Despite a 16-day government shutdown; an 11th-hour deal averting default on America’s debt; and uncertainty over the botched rollout of Obamacare, U.S. businesses stepped up their hiring in October.
The Labor Department reported Friday that employers added 204,000 positions to their payrolls last month. The unemployment rate, however, ticked UP a-tenth of a point to 7.3 percent. But that was likely because furloughed federal workers were temporarily counted among the ranks of the jobless.
The report did contain a few causes for concern: The percentage of Americans working or looking for work -- known as the Labor Force Participation Rate -- fell in October to a 35-year low. Again though, that figure is believed to have been distorted by the shutdown.
And the government reports the U.S. economy, as measured by gross domestic product, grew at an annual rate of 2.8 percent in the 3rd quarter of 2013. That’s up three-tenths of a point from the previous 3-month period. But consumer spending, which accounts for more than 70 percent of U.S. economic activity, grew by a tepid 1.5 percent in the third quarter. Though positive, that’s down three-tenths of point from the previous three months.
Reduced consumer spending is a troubling development for the economy, especially as retailers' all-important holiday shopping season gets underway later this month.
But critics of mandatory labeling on products containing GMOs received an early Christmas gift this week from voters in the Pacific Northwest.
Some of the nation’s top food companies, along with biotech and grocery organizations claimed victory against a Washington State ballot initiative this week.
I-522 would have required mandatory labeling of food and beverages containing genetically modified organisms, or GMOs, in the Evergreen State. Voters appear to have rejected the proposal - a decision which may have ramifications around the country. However, due to Washington’s vote-by-mail law, an official certification isn’t expected until December.
GMO’s are controversial because of perceptions that plants engineered with transgenic traits could open a Pandora’s Box of health problems for the general public. Advocates of the proposal say consumers have the right to know the contents of their food.
Jeffrey Smith/ Executive Director, Institute of Responsible Technology: “We don't want to treat consumers like idiots. We want to give them information. We want to entrust them to make decisions that are good for themselves and their families. We want mothers to know if their infant formula contains GMOs when there is a doctors’ organization in the United States that says don't feed your infant genetically modified infant formula. So this is a fundamental right for people to know what they're putting into their bodies. 64 other countries either ban GMOs outright, or require labeling. When they did require labeling, prices did not go up by one penny.”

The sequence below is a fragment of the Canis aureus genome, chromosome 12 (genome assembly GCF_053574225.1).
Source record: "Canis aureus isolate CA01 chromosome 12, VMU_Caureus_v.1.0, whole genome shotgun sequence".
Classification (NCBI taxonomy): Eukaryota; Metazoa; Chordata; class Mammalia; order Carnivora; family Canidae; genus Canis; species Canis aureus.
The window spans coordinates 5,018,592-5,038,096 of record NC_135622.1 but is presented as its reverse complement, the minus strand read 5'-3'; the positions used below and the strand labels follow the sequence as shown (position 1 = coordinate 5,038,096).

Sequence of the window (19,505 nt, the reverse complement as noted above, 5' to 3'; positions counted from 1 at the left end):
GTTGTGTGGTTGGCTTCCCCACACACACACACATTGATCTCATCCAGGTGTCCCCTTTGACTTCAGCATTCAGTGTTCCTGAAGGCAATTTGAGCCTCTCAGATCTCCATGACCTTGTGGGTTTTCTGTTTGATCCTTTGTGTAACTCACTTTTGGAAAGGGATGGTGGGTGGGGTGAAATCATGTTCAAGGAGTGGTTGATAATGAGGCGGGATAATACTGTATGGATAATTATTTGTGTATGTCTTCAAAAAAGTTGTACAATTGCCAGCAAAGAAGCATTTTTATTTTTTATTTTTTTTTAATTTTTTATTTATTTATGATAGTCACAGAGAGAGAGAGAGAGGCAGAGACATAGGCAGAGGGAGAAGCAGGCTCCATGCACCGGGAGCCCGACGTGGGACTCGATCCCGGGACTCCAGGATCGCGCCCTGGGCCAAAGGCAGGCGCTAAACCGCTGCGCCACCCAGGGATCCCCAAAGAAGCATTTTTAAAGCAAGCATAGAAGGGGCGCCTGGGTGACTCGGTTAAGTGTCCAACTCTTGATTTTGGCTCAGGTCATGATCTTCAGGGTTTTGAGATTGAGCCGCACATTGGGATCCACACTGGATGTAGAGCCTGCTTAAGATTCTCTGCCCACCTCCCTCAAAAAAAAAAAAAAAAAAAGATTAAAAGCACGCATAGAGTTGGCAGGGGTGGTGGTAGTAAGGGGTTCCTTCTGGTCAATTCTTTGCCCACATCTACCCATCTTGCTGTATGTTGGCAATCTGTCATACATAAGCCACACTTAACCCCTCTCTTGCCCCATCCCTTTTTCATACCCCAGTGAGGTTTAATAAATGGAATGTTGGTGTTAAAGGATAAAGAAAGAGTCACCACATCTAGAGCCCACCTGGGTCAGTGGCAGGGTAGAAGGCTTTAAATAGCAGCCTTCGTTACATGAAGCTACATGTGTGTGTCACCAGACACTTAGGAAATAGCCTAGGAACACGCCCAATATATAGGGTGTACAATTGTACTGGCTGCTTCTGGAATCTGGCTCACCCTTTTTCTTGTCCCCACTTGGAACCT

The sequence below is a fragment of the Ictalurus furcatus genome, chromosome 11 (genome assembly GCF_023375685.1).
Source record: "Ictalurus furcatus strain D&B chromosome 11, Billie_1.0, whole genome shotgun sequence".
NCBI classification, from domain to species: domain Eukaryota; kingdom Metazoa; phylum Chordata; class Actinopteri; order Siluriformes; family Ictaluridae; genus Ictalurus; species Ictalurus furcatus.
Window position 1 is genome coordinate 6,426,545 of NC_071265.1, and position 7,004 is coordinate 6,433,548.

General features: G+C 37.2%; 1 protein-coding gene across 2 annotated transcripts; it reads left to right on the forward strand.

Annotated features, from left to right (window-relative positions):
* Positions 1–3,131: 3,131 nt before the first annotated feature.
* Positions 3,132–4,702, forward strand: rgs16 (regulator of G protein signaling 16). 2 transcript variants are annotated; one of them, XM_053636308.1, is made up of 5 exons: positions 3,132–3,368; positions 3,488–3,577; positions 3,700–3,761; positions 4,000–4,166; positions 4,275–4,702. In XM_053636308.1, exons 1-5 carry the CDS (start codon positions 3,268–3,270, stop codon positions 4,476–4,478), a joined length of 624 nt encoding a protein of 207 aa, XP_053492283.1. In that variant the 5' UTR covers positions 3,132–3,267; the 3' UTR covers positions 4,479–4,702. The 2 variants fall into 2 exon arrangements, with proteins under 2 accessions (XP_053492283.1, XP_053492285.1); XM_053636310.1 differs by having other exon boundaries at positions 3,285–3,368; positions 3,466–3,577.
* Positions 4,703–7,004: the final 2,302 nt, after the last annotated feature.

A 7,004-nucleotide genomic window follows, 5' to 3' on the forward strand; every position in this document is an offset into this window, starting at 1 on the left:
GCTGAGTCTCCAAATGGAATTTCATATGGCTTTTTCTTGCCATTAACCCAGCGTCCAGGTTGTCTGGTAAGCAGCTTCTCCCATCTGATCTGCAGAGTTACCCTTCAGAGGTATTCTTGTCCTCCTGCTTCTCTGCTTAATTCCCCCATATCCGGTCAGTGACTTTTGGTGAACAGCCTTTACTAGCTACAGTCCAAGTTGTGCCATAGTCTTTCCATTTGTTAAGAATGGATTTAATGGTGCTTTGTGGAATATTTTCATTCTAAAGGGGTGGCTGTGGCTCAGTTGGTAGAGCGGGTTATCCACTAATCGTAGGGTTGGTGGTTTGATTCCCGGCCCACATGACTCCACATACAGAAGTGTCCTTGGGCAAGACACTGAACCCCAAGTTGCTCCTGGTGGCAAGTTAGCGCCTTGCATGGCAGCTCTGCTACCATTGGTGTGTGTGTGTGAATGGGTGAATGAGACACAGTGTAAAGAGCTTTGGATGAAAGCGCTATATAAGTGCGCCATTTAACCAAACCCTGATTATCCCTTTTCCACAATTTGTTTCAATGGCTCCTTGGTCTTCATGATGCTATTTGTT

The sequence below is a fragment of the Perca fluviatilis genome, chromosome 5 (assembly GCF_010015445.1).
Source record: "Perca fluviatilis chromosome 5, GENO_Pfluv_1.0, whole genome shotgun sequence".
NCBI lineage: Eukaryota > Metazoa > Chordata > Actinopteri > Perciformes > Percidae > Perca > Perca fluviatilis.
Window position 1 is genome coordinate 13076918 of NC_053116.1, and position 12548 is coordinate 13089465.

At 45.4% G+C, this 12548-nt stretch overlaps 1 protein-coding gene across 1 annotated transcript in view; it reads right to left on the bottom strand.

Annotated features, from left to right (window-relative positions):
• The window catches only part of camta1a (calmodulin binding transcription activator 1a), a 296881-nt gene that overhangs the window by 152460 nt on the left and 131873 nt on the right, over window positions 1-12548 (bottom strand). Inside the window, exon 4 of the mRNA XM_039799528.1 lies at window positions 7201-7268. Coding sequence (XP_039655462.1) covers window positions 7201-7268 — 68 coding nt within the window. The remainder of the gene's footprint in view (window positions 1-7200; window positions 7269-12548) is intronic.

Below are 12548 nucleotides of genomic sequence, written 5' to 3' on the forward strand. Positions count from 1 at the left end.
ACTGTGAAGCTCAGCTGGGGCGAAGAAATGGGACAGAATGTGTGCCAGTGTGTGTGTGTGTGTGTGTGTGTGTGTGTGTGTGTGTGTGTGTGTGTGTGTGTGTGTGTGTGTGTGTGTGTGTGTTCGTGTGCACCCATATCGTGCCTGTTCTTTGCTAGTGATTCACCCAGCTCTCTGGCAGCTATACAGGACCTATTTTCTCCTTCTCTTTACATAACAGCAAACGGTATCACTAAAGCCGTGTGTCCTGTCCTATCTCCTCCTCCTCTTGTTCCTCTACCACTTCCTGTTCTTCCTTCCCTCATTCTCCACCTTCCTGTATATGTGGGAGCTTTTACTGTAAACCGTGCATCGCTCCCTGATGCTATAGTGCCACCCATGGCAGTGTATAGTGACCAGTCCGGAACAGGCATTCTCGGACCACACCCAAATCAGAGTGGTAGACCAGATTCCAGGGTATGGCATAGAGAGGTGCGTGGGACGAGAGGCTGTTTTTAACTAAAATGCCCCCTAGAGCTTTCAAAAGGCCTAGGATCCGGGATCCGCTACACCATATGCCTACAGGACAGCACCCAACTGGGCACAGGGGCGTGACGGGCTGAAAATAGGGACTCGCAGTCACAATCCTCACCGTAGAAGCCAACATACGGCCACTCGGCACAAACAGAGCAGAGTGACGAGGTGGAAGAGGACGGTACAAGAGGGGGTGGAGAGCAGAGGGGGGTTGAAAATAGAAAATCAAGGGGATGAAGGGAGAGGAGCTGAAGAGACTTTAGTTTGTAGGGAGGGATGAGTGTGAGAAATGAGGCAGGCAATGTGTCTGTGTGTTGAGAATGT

Critics cite logistic difficulties, complex supply chains and added costs – which likely would be passed on to consumers -- among reasons for disapproval. Early polls suggested voters supported the measure, but an influx of out-of-state money for TV and radio campaigns seem to have turned the tide.
Proponents including Dr. Bronner’s Magic Soaps, The Center for Food Safety in Washington, D.C., natural food companies and private donors spent $7 million in their quest to identify all biotech ingredients in food.
But they were outspent 3-to-1 by those against the labeling initiative. $22 million in opposing funds came from Monsanto, DuPont Pioneer and the Grocery Manufacturers Association, which collected hefty donations from many food corporations, including Nestle, General Mills, Coca-Cola and PepsiCo.
Twice-victorious food and grocery suppliers are fresh off a 2012 victory that toppled a similar proposal in California. Prop 37 would have made America’s top agricultural state the first in the nation to require GMO labeling.
Over $34 million was contributed against labeling efforts in the Golden State last year, contrasted with just over $4 million in favor of the legislation.
And while Connecticut did mandate GMO labeling this past summer, certain legal criteria must be met there before the statute can be enacted.
Connecticut’s rule declares that four other northeastern states must adopt similar laws, one of which must share a border with the Constitution State. And, the states approving labeling mandates must meet certain population requirements based on the 2010 U.S. census.
The only other northeastern state to successfully advance GMO labeling requirements, thus far, is Maine. So Connecticut could wait a long time before its proposal is fully enacted into law.
In the wake of this week’s defeat in Washington state, similar proposals to implement GMO labeling mandates in neighboring Oregon may be dead on arrival. And, anti-labeling interests now are petitioning the federal government for a nationwide ban on further attempts to require labeling on foods containing scientifically-altered DNA.